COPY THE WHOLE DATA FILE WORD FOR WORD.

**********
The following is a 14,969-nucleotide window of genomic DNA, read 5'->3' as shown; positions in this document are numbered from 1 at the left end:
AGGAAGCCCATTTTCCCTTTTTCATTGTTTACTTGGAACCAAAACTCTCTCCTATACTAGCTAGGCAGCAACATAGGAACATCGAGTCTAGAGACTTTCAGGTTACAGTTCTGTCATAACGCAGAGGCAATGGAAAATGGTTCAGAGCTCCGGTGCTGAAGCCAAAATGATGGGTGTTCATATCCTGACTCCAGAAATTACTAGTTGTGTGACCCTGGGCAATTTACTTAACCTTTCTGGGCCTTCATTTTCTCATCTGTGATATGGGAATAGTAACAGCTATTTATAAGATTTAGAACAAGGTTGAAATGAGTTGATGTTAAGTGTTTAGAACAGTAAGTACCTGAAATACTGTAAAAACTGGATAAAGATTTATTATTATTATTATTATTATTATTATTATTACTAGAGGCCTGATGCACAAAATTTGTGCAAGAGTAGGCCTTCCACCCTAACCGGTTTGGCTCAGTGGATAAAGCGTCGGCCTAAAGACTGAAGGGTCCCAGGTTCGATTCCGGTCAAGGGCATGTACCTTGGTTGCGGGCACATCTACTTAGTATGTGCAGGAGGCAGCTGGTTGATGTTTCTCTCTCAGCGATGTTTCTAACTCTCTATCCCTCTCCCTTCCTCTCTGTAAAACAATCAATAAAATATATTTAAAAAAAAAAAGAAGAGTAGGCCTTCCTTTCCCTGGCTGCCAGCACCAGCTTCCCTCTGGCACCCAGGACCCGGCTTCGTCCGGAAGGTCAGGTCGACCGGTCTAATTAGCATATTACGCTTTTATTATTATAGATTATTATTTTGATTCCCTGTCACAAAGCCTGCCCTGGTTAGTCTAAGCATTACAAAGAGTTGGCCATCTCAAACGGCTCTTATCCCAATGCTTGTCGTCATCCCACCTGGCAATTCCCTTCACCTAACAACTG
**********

The following is a 14,969-nucleotide window of genomic DNA, read 5'->3' as shown; positions in this document are numbered from 1 at the left end:
AGGAAGCCCATTTTCCCTTTTTCATTGTTTACTTGGAACCAAAACTCTCTCCTATACTAGCTAGGCAGCAACATAGGAACATCGAGTCTAGAGACTTTCAGGTTACAGTTCTGTCATAACGCAGAGGCAATGGAAAATGGTTCAGAGCTCCGGTGCTGAAGCCAAAATGATGGGTGTTCATATCCTGACTCCAGAAATTACTAGTTGTGTGACCCTGGGCAATTTACTTAACCTTTCTGGGCCTTCATTTTCTCATCTGTGATATGGGAATAGTAACAGCTATTTATAAGATTTAGAACAAGGTTGAAATGAGTTGATGTTAAGTGTTTAGAACAGTAAGTACCTGAAATACTGTAAAAACTGGATAAAGATTTATTATTATTATTATTATTATTATTATTATTACTAGAGGCCTGATGCACAAAATTTGTGCAAGAGTAGGCCTTCCACCCTAACCGGTTTGGCTCAGTGGATAAAGCGTCGGCCTAAAGACTGAAGGGTCCCAGGTTCGATTCCGGTCAAGGGCATGTACCTTGGTTGCGGGCACATCTACTTAGTATGTGCAGGAGGCAGCTGGTTGATGTTTCTCTCTCAGCGATGTTTCTAACTCTCTATCCCTCTCCCTTCCTCTCTGTAAAACAATCAATAAAATATATTTAAAAAAAAAAAGAAGAGTAGGCCTTCCTTTCCCTGGCTGCCAGCACCAGCTTCCCTCTGGCACCCAGGACCCGGCTTCGTCCGGAAGGTCAGGTCGACCGGTCTAATTAGCATATTACGCTTTTATTATTATAGATTATTATTTTGATTCCCTGTCACAAAGCCTGCCCTGGTTAGTCTAAGCATTACAAAGAGTTGGCCATCTCAAACGGCTCTTATCCCAATGCTTGTCGTCATCCCACCTGGCAATTCCCTTCACCTAACAACTG